Whether we realize it or not, our own individual successes are billboards to others that success can be achieved, and encourages others to reach for theirs too. The prosperity we attain also helps put a stop to those voices (in our heads, or from the mouths of those around us) that tell us we can’t, that we don’t deserve it, it won’t last, it’s impossible to attain, ad infinitum. Working hard and accomplishing things at work is fun, and it’s the basic purpose of most of our lives.
Didn’t Lightning McQueen learn in the Disney movie “Cars” that you will not get far if you only want success for yourself and yourself alone? No one will want to help you, as they will observe only your interest in helping your own self and your disinterest in helping anyone else. Think of someone that is powerful and successful. They fully realized they can’t reach their goals alone. Like raising a child, it’s a team effort, and they know that when their associates and peers succeed, they do too. The atmosphere, energy and emotion of a winner is far preferable to someone who is not winning. Right?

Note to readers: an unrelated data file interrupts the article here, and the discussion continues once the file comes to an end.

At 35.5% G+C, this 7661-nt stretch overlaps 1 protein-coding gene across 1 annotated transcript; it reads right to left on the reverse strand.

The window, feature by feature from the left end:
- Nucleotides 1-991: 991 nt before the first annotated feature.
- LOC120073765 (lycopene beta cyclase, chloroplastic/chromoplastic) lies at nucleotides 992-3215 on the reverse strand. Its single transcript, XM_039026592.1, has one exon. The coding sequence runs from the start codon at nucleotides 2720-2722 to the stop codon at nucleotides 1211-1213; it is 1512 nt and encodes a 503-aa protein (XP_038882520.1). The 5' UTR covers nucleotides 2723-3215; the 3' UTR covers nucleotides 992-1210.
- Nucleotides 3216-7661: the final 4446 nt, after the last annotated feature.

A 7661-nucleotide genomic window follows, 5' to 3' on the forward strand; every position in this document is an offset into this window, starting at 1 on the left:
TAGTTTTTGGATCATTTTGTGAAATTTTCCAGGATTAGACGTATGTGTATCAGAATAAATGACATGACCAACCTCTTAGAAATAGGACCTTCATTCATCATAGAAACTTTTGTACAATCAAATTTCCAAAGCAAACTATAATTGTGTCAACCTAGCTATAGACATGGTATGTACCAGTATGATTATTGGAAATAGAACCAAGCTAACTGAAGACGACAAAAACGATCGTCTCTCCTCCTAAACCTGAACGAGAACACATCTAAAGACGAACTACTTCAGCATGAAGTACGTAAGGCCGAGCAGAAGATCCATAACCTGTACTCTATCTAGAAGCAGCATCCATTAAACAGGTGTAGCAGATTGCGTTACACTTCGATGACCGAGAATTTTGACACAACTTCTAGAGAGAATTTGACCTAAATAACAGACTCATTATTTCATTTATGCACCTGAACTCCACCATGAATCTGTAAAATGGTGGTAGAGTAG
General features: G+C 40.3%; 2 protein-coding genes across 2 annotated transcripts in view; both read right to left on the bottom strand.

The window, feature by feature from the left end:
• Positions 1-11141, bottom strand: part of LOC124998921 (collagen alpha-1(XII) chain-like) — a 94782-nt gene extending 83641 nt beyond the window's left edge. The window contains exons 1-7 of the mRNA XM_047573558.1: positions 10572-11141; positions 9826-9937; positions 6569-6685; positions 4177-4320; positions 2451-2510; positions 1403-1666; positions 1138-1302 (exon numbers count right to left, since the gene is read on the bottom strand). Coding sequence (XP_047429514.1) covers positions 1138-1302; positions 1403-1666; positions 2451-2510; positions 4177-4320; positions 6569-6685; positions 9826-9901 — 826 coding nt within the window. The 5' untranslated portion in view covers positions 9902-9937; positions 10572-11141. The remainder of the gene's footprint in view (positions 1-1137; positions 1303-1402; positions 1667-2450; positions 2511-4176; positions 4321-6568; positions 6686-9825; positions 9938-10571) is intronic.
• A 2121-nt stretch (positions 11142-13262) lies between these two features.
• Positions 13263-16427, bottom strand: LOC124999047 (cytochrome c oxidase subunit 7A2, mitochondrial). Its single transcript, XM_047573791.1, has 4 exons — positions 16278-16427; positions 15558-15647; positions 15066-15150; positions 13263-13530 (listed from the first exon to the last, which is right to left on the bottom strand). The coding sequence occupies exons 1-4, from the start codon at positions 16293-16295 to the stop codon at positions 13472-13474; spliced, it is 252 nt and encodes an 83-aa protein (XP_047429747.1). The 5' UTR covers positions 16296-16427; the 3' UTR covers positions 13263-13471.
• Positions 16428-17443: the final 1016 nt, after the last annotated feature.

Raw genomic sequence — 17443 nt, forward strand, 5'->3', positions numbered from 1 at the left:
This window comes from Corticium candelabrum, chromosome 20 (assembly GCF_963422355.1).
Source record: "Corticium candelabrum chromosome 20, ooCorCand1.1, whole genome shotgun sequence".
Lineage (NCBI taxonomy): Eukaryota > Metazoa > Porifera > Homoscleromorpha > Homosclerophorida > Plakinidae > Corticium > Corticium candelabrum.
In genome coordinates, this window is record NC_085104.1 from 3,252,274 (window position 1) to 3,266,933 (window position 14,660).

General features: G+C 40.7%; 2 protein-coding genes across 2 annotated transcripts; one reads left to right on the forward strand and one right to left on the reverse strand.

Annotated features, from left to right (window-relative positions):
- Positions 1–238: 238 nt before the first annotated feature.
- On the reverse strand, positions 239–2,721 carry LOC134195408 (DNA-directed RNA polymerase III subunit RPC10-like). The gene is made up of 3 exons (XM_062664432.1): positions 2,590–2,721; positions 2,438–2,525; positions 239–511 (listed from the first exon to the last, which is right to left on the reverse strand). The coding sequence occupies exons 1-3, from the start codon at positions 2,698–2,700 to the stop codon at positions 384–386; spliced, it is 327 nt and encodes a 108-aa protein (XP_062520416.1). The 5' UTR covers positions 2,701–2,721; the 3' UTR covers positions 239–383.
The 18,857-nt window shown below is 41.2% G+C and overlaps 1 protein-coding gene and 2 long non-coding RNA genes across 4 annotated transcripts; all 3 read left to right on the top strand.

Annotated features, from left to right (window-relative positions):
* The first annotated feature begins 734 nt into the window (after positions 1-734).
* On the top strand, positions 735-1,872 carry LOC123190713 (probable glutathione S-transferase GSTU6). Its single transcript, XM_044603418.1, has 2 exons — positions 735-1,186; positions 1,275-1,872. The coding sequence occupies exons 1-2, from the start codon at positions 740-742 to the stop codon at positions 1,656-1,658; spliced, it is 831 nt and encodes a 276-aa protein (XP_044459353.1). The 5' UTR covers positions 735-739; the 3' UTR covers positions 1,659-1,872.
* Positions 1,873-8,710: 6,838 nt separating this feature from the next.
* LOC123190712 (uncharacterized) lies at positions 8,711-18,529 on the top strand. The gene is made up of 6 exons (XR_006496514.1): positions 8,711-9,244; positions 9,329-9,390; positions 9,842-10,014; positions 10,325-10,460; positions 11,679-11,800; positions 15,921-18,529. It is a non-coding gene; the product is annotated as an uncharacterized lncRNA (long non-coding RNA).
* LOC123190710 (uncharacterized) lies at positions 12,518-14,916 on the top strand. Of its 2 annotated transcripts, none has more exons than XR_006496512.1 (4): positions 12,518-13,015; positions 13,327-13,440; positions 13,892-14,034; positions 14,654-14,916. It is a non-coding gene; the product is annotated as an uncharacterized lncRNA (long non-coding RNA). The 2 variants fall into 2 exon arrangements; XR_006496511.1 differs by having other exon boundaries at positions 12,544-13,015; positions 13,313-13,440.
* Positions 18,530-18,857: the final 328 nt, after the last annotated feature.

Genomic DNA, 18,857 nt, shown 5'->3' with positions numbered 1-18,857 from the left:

You do want others to win, as much as you want to win yourself. Here are 7 easy things you can do to help your associates, clients, friends and others improve – and, consequently, you’ll see improvements in yourself too. Take a subject, whether it’s work, a relationship, a sport, a hobby, etc. and apply these suggestions and watch the improvements happen within it.
- Find his securities. Each person has things they are confident about, in any area. Find and point out those things. Not only does it feel really good to be acknowledged, but validating the areas one is secure about will contribute to his feeling that something can be done to make it even better, and will pave the way for him to find even more ways to gain confidence. Success breeds success.
- During a confusion, find one certainty. When the boss is asking for ten things that urgently need to be done yesterday, it’s hard to know which way to turn. “Uh – which of the ten things should be first? Will the boss agree? Will I get in trouble if I do the wrong one and don’t get to the right one?” The wrong thing to do here is to hesitate, waste time and get even less done. Get the person to see right now, the present, and have him pick one and get it done, then another and so on, and the confusion will vanish. As this is practiced, one begins to feel like he can handle anything, and will naturally and quickly prioritize the tasks he’s confronted with, confidently.
- Ask what he enjoys about the subject you are working with him on. Getting someone to find things he likes will remind him why he chose that group or subject in the first place, and he’ll feel a newfound energy for it, and a refreshed desire to be active and get things done.